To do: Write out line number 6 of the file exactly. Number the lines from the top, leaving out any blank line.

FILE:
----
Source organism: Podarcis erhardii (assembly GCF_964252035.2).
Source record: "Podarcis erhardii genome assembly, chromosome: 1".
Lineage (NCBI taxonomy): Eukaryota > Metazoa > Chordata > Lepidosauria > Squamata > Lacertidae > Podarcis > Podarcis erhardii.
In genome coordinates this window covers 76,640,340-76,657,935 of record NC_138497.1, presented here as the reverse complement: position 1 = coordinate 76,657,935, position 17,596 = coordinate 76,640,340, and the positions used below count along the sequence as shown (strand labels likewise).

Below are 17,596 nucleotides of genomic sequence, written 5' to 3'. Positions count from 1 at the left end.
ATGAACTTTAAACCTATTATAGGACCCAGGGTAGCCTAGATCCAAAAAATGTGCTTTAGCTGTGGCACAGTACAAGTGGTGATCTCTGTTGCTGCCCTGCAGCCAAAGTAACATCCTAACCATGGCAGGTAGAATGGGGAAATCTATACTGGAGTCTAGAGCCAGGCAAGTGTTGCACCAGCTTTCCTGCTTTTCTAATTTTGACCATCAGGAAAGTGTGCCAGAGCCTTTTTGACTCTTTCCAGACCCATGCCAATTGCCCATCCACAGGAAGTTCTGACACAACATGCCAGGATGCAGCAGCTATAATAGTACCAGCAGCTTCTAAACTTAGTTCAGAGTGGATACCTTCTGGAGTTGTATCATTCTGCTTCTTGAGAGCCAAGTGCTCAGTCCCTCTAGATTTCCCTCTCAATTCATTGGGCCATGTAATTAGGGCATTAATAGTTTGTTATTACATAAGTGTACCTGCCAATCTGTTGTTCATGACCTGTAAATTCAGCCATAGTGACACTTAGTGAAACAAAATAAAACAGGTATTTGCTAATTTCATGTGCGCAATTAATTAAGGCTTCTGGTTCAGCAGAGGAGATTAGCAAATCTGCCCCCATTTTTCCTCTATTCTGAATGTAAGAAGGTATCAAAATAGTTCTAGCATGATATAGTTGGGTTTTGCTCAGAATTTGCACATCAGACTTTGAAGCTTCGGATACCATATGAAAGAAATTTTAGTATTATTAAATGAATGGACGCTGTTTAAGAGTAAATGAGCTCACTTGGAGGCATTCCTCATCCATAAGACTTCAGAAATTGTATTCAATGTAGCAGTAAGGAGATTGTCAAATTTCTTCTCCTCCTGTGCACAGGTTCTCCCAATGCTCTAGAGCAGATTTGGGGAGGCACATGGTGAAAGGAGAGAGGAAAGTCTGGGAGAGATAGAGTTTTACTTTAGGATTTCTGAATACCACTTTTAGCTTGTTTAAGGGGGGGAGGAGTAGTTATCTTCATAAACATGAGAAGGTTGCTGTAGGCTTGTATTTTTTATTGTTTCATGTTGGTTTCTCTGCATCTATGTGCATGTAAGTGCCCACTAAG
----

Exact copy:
ATGAACTTTAAACCTATTATAGGACCCAGGGTAGCCTAGATCCAAAAAATGTGCTTTAGCTGTGGCACAGTACAAGTGGTGATCTCTGTTGCTGCCCTGCAGCCAAAGTAACATCCTAACCATGGCAGGTAGAATGGGGAAATCTATACTGGAGTCTAGAGCCAGGCAAGTGTTGCACCAGCTTTCCTGCTTTTCTAATTTTGACCATCAGGAAAGTGTGCCAGAGCCTTTTTGACTCTTTCCAGACCCATGCCAATTGCCCATCCACAGGAAGTTCTGACACAACATGCCAGGATGCAGCAGCTATAATAGTACCAGCAGCTTCTAAACTTAGTTCAGAGTGGATACCTTCTGGAGTTGTATCATTCTGCTTCTTGAGAGCCAAGTGCTCAGTCCCTCTAGATTTCCCTCTCAATTCATTGGGCCATGTAATTAGGGCATTAATAGTTTGTTATTACATAAGTGTACCTGCCAATCTGTTGTTCATGACCTGTAAATTCAGCCATAGTGACACTTAGTGAAACAAAATAAAACAGGTATTTGCTAATTTCATGTGCGCAATTAATTAAGGCTTCTGGTTCAGCAGAGGAGATTAGCAAATCTGCCCCCATTTTTCCTCTATTCTGAATGTAAGAAGGTATCAAAATAGTTCTAGCATGATATAGTTGGGTTTTGCTCAGAATTTGCACATCAGACTTTGAAGCTTCGGATACCATATGAAAGAAATTTTAGTATTATTAAATGAATGGACGCTGTTTAAGAGTAAATGAGCTCACTTGGAGGCATTCCTCATCCATAAGACTTCAGAAATTGTATTCAATGTAGCAGTAAGGAGATTGTCAAATTTCTTCTCCTCCTGTGCACAGGTTCTCCCAATGCTCTAGAGCAGATTTGGGGAGGCACATGGTGAAAGGAGAGAGGAAAGTCTGGGAGAGATAGAGTTTTACTTTAGGATTTCTGAATACCACTTTTAGCTTGTTTAAGGGGGGGAGGAGTAGTTATCTTCATAAACATGAGAAGGTTGCTGTAGGCTTGTATTTTTTATTGTTTCATGTTGGTTTCTCTGCATCTATGTGCATGTAAGTGCCCACTAAG